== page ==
Raising Kids Who Follow A Risk Worthy God

Life is F U L L right now. Like crazy-possibly-never-fuller FULL. Sometimes it’s good and fun (I love me some chaos) and sometimes it’s overwhelming and debilitating.

Last weekend, in an effort to unplug and unwind and all those other “un” things you’re supposed to do on Saturdays, I took my little people for a hike. It was the first day above 80 degrees and I could feel it all the way down to my marrow – the need to be among trees. To soak in the sunshine and marvel at the fresh leaves. To breath in the sweet aroma of blossoms and awe at the bright blue sky. How was all of this made in six short days?

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hike8Hiking is like salve on my soul and therapy for my kids. (Proprioceptive input anyone?) Some of them run ahead, others linger behind. They climb and skip and stop and investigate.

“Good for you! Kids don’t get outside enough.” she smiled as she passed us on the trail. A couple horses trotted by and my littles tip-toed all the way up to pet their noses. We turned to head back, the littlest legs grow weary quickly, and the biggest kids veered off the trail.

My instinct was to holler out, “Get back on the trail!” You know, the one that’s gravel, well-traveled and marked out for you, free of debris and fallen trees. Get back on it.

But before I can get the words out my soul sucks them straight back in.

I watch the tiny humans entrusted to me as they run, dodging in and out of view between the trees and it washes over me like vitamin D pouring down from the sky –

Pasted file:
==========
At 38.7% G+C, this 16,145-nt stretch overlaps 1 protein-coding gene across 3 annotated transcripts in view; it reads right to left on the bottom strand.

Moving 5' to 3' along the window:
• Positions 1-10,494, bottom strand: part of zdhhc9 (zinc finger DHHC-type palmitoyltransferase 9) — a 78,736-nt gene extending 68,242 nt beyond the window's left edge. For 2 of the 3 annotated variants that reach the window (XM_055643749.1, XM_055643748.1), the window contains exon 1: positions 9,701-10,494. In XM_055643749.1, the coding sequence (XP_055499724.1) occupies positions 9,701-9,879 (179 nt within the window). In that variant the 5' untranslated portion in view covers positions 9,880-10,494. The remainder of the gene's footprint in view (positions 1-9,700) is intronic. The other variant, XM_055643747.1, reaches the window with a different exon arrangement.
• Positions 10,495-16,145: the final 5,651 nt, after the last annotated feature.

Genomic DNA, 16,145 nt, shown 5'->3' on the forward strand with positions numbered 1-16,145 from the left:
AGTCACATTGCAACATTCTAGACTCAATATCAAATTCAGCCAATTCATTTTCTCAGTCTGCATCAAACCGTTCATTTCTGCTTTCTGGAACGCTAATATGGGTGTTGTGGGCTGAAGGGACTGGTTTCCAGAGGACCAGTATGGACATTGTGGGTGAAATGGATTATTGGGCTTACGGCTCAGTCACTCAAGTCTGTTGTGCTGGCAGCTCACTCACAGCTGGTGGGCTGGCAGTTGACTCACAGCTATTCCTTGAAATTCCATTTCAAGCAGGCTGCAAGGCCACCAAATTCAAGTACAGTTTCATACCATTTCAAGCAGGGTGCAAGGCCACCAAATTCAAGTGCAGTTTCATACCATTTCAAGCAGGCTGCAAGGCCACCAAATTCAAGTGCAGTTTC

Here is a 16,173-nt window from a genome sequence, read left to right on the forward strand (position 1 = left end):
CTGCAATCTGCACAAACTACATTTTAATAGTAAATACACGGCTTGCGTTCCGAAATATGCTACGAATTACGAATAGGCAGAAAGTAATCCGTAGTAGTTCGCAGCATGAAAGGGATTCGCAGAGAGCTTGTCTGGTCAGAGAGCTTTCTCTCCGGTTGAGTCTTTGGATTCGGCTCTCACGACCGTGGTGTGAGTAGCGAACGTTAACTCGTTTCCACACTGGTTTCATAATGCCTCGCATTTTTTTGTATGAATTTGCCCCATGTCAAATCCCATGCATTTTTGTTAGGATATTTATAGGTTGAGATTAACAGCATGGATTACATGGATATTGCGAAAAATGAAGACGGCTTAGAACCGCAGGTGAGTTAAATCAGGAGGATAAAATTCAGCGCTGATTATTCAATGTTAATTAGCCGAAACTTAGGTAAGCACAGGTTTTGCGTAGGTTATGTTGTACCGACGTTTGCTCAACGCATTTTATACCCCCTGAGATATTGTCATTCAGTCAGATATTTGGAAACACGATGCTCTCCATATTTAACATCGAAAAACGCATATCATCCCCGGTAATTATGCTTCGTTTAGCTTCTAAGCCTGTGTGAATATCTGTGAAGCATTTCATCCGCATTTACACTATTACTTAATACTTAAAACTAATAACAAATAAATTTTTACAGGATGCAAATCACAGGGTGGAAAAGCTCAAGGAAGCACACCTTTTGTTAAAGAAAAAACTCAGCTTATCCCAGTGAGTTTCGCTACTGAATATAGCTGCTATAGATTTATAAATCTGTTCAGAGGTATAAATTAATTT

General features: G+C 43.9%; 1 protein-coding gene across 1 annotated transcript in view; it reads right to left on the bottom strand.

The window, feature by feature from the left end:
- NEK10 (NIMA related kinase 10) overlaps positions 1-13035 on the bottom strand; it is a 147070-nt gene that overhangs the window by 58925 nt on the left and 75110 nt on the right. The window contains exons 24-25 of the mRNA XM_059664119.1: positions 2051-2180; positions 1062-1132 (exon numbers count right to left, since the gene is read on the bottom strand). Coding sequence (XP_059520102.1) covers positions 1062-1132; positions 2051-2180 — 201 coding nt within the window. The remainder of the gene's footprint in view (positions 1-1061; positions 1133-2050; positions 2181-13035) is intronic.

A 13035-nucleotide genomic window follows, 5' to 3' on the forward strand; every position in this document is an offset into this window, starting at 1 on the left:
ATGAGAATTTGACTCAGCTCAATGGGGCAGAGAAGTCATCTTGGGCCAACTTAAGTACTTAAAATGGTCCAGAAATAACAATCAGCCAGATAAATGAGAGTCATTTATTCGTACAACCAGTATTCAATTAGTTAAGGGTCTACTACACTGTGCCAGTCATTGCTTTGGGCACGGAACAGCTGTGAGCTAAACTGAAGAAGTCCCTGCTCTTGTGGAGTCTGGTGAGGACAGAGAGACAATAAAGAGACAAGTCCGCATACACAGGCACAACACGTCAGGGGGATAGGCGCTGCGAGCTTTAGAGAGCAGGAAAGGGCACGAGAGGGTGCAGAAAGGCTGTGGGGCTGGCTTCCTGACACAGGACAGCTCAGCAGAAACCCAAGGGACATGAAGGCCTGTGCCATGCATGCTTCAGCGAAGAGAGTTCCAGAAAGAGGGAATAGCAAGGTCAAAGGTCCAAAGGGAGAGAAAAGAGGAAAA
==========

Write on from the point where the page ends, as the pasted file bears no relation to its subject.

I don’t want to raise kids who stay on the trail.

My oldest climbs up and over a tree that has lived its last spring, and I know, I can see from the trail, he can’t get back here from there. Not easily. Another tree has fallen and is blocking any straight route back to me. He’ll fall behind if he goes that way. We’ll have to wait for him.

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He makes his way back, more confident now because of his detour. He increases speed and keeps going, another adventure awaits.

I follow behind him with tired legs wrapped around my waist and a small hand hanging onto my finger and I fully believe it now –

I don’t want to raise kids who stay on the trail.

I don’t want to raise kids who stay on the trail, who play it safe, who avoid climbing over or under or around things that make them stronger, I want to raise kids who follow a dangerous God wherever He says to go.

I don’t want to raise kids who follow culture, I want to raise kids who walk with Jesus into every hard and difficult place, places other want to ignore or avoid, because He is with them in this very-upside-down-Kingdom. 

I don’t want to raise kids who are so afraid of a scraped knee or bruised body they never see what God is doing in the margins and on the fringes, among the poor and the lowly, where the last will be first and the first will be last. 

I want to raise kids who take risks because they follow a risk worthy God.

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1 Comment

  1. Jenny April 24, 2015

    “I don’t want to raise kids that stay on the trail.” Yes. Yes. Yes. Love this so much.

    Reply

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